Hip pain

What is causing my hip pain? A look at top causes and how to treat them.

As the largest, and one of the strongest joints in the body, your hips can put up with a lot of repetitive motion and wear. Cartilage cushions the ball-and-socket to allow for smooth rotation as you walk, run and move.To keep your hip moving smoothly, a complex network of bones, cartilage, muscles, ligaments, and tendons must all work in harmony.

But as with all joints, the hip cannot withstand endless overuse,and the muscles, tendons and cartilage can wear down over time, or sustain damage from injury or disease. If you have hip pain, the first step is to understand what is causing it. There are numerous possibilities, depending on your medical and activity history. Seeing an orthopedic specialist is the best way to diagnose a hip injury, but understanding the most common causes of hip pain can be helpful.


Tendinitis is inflammation or irritation of a tendonand canaffect tendons connected tothe muscles that control hip motion. The hip flexor, as the name implies, allows your hip to flex and rotate. It’s made up of two muscles known as the iliopsoas, which attach by a tendon to the upper thigh. The iliopsoasis called upon to help you walk and run, andalso to help other weaker muscles that aren’t pulling their weight leaving it susceptible to overuse and tightness. Translation – if you have weak gluteal or core muscles, your iliopsoas are probably doing more than their share and can becomeswollen and tender when put under repeated stress. This can certainly cause lingering hip pain.

Another common cause of hip joint tendinitis, particularly in runners, involves the thick span of tissue that goes from the outer rim of the pelvis to the outside of the knee known as the iliotibial or “IT” band. Also susceptible to overuse injury, it causes pain that can radiate along the entire length of the IT band from the knee all the way up to the outer side of the thigh to the hip. In fact, many people with IT band overuse present only with complaints pain to the outside of the knee.


Bursitis has many causes and can be intensely painful. Bursae are the fluid-filled sacs that cushion skin or muscle against the bone, allowing muscles and tendons to move smoothly. The most common hip related bursitis is on the outside of the hip socket near the “point” of the hip. Often triggered by repetitive motion and – you guessed it – overuse, this type of bursitis can also be brought on by things as simple as lying on the affected side for too long.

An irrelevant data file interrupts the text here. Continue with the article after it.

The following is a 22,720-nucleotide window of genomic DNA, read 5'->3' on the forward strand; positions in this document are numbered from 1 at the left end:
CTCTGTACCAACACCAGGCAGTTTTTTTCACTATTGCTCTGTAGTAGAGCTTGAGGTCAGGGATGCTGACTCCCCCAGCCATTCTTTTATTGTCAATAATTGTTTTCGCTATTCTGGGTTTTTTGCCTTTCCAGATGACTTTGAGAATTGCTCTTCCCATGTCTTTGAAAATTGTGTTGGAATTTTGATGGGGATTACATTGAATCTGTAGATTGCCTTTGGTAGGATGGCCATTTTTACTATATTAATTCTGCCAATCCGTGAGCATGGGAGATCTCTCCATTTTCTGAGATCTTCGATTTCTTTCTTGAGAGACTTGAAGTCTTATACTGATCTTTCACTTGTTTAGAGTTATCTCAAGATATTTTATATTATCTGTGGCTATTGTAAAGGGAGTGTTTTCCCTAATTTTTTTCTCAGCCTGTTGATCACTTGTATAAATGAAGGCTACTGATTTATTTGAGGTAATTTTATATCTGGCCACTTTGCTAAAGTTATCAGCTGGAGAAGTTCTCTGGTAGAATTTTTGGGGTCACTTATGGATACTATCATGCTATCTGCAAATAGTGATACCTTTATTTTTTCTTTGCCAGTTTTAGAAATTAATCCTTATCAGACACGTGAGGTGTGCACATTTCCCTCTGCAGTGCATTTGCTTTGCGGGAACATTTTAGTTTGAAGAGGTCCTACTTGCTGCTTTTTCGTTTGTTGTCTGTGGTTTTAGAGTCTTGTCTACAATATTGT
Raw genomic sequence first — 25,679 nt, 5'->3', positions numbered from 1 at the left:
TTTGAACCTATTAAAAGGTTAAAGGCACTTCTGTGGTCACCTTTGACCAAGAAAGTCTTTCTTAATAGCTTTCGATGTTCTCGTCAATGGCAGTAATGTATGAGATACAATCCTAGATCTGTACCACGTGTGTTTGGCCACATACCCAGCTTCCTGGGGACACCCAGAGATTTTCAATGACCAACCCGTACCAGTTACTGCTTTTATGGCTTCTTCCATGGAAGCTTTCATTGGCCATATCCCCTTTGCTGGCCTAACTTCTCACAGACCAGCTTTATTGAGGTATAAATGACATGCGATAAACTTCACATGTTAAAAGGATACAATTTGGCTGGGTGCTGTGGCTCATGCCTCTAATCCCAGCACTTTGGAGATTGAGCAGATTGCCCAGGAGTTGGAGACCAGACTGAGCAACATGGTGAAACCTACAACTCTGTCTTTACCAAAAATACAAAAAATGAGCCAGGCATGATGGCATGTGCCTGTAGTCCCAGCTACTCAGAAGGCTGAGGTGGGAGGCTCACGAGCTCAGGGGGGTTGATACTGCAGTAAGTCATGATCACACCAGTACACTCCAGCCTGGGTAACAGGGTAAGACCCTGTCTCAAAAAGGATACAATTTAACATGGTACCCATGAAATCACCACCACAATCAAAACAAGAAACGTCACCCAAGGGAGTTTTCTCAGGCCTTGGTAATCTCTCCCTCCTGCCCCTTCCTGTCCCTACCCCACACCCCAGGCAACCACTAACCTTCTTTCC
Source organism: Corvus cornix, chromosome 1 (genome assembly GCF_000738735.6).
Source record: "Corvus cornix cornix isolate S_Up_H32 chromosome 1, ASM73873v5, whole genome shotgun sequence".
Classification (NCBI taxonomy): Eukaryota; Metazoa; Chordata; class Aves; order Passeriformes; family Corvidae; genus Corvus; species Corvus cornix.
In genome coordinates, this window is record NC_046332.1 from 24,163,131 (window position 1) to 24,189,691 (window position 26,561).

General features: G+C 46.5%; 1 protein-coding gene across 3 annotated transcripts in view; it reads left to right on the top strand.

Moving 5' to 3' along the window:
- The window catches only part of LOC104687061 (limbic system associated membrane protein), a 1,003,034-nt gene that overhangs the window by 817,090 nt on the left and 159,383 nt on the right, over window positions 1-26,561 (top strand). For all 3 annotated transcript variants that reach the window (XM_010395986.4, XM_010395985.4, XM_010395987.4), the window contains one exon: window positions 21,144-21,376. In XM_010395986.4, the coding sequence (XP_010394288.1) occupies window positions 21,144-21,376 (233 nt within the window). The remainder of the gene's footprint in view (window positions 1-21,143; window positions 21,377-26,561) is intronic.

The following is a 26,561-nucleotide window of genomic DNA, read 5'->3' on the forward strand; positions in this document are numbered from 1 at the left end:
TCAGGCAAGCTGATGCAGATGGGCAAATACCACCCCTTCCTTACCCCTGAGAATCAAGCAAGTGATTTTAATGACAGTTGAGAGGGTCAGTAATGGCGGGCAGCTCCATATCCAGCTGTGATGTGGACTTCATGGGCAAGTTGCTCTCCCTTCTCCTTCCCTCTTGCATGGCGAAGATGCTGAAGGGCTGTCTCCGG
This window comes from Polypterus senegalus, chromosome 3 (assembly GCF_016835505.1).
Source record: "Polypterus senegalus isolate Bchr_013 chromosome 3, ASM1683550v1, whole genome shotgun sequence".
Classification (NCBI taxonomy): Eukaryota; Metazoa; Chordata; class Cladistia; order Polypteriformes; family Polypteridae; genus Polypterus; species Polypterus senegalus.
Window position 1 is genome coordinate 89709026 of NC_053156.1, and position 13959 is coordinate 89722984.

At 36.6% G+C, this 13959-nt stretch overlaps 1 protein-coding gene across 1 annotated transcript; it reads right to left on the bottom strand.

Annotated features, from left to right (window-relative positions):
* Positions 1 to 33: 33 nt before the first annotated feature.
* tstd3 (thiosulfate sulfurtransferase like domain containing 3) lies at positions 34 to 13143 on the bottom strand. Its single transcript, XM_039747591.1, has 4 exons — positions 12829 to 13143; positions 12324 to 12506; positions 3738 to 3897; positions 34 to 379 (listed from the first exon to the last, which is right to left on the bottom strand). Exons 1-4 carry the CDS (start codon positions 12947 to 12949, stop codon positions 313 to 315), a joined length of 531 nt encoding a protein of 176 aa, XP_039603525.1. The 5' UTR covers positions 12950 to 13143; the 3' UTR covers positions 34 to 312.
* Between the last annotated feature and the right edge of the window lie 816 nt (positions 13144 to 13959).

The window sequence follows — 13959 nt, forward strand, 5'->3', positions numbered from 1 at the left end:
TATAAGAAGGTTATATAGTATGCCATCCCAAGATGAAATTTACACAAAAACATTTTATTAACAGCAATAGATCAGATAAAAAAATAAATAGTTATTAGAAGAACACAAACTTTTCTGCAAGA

Labrum Tear 

Hip labral tears are actually not painful for many patients. When symptoms do occur, they generally take the form of deep groin pain, gluteal pain, clicking, catching, locking, or giving out. Limited range of motion or stiffness can also be indicators of a hip labral tear, which is why physicians test range-of-motion as part of an examination. Physical activities like golf, ballet, tennis and softball that repetitive twisting, pivoting and hip rotation cause strain on the joint that can lead to deterioration and ultimately a hip labral tear. Tears can also be caused by a collision (typically in contact sports) or structural abnormality.


When a herniated disc in the spine presses on the sciatic nerve, or if a tight muscle in the pelvis pinches around the nerve, it tends to cause pain that runs along the nerve from the lower back, down the hip and into one or both legs and feet. The pain is typically sharp or burning, and is often triggered by movement – even by a cough or sneeze –that can last for weeks. With sciatica, it’s uncommon for people to have hip pain alone.  Lower back pain is sometimes present, and patients often report a tingling, burning or feeling of numbness running down their leg.


For most types of hip pain, there are multiple treatment options,available that typically begin with conservative, non-invasive options like a short course of NSAIDs (e.g. Advil or naproxen), periods of rest, yoga and stretching, physical therapy to increase hip strength, stability and range of motion.

If conservative options do not resolve hip pain, injections, surgery or hip replacement may be considered. Options can include:

Injections can both help to diagnose and treat some hip injuries. Orthopedic specialists can use an injection to numb the hip joint to determine if the joint is the source of hip pain, and then make treatment recommendations accordingly. Cortisone injections are also used to reduce inflammation and provide pain relief which may be done using ultrasound or fluoroscopy.